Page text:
The Information Commissioners Office (ICO) is an independent UK authority that oversees information rights in the public domain. They encourage public bodies to be more open and promote data privacy for individuals. For the organisations who are regulated by the ICO this means obligations that they must comply with. For the public it means access to their personal data and the ability to raise concerns when they believe that an organisation has failed to adhere to legislation.
In 2009 the Financial Conduct Authority (FCA) unveiled legislation that required all calls between FCA regulated businesses and their clients to be recorded and stored. The idea was to securely collect conversation data, to ensure that market abuse was reduced and those who were responsible for mistreatment were punished. Mobile conversations were included in this, with calls, texts, instant messenger, social media and webmail all required to be monitored. Although an FCA regulation, mobile communication recording has very rarely been enforced, as the technology available up until now has been so poor. Thankfully this has changed.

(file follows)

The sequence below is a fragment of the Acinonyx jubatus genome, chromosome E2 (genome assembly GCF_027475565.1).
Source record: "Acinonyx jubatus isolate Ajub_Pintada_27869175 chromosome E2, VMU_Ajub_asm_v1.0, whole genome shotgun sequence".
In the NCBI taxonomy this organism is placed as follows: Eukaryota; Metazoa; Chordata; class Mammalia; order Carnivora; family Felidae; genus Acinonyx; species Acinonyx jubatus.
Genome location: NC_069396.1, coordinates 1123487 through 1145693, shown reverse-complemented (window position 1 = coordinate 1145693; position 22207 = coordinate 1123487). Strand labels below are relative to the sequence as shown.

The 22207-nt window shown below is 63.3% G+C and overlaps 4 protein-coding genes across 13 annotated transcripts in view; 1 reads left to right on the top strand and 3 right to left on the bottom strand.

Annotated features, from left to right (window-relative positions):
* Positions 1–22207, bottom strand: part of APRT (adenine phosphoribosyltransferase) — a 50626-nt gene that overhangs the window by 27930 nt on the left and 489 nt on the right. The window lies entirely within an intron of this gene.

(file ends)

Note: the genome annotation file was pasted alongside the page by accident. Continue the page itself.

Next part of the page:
‘The Internet of Things’ is not a new phenomenon. For decades people have been attaching sensors to networked intelligence systems in an attempt to create interconnected technology. ‘The Internet of Things’ in simple terms is exactly this; the act of connecting devices together over the internet and allowing them to talk to one another, communicate with the user and utilise digital applications. Efficient, intelligent and innovative, the possibilities for smart devices are extensive, but with that development comes a greater need for protection.
2014 has witnessed a significant increase in reported cyber hacks and related financial losses either due to prosecution, loss of reputation and even job loss due to non reaction to an event.
Attacks have become more sophisticated with the frightening revelations of some being persistent and carried out over many months. This begs the question: are individuals within organisations taking these threats seriously or are they not empowered to act?